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More drug cases dropped; SF officials concerned

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March 8, 2011 7:40:10 PM PST
San Francisco District Attorney George Gascon has dropped eight more criminal cases because of the possibility they may have been tainted by officers who are under investigation. That brings the total number of cases either dismissed in court or dropped by the Gascon to 13. The growing number of cases is causing concern among public officials, including the mayor.

"I am disturbed by the videos, what they unveil," San Francisco Mayor Ed Lee said.

Lee says public defender Jeff Adachi has made serious charges.

"If what he says is confirmed, then clearly not only the police department but the district attorney and others will have to take action immediately," Lee said.

Supervisor Ross Mirkarimi chairs the Public Safety Committee. He has also seen these videos. The case reminds him of last year's crime lab scandal in which hundreds of cases were dropped because of possible tainted evidence. He hopes a pattern of abuse is not developing in the police department.

"If you think back, who's been held accountable for any of these past incidents? Really, nobody has," Mirkarimi said.

So far, Adachi has released four security videos which he says reveals illegal searches and arrests made in south of market hotels. Eight officers have been re-assigned while the FBI and district attorney investigate.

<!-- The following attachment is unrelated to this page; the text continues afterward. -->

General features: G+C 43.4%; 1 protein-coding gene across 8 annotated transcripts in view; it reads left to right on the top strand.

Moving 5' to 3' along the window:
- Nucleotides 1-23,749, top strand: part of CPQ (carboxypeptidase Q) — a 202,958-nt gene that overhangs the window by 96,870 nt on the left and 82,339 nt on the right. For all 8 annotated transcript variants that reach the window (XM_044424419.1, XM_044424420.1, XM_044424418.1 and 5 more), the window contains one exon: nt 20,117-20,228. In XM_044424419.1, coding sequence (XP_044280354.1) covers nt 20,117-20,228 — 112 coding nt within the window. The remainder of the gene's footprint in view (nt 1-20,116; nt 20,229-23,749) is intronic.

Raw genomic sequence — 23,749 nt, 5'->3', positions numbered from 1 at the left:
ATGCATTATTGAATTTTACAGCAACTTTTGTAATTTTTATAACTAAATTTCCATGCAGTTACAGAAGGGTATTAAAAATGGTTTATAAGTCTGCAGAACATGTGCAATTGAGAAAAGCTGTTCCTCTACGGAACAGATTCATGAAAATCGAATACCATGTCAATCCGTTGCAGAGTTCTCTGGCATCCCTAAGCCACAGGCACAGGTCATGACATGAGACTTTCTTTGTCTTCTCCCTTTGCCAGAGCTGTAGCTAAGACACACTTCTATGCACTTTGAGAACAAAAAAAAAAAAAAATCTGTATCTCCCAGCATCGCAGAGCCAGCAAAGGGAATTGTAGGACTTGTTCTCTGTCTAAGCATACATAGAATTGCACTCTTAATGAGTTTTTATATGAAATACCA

The most controversial video shows an officer putting his hand on a security camera just before they enter a room.

Veteran defense attorney Michael Rains says police typically do that to prevent hotel employees from tipping off suspects.

"If the person at the front desk see's what apartment they're at, the person at the front desk makes a call to the person in that apartment and all of a sudden the drugs are gone, the evidence is gone," Rains said.

Rains has been asked by the police officers association to represent the officers under investigation. He has met with them and says they are seasoned, good cops.

"I don't think anybody is going to come to the conclusion that any of these officers were intentionally trying to deceive somebody in writing reports or giving testimony; after all, these officers knew fully well that there were video cameras in these hallways," Rains said.

The district attorney's office declined to comment on Tuesday's dropped cases, saying only that they will have something to say Wednesday.

While this is going on, the mayor is looking for a new police chief. Lee told ABC7 he expects to have a short list of candidates early next week.

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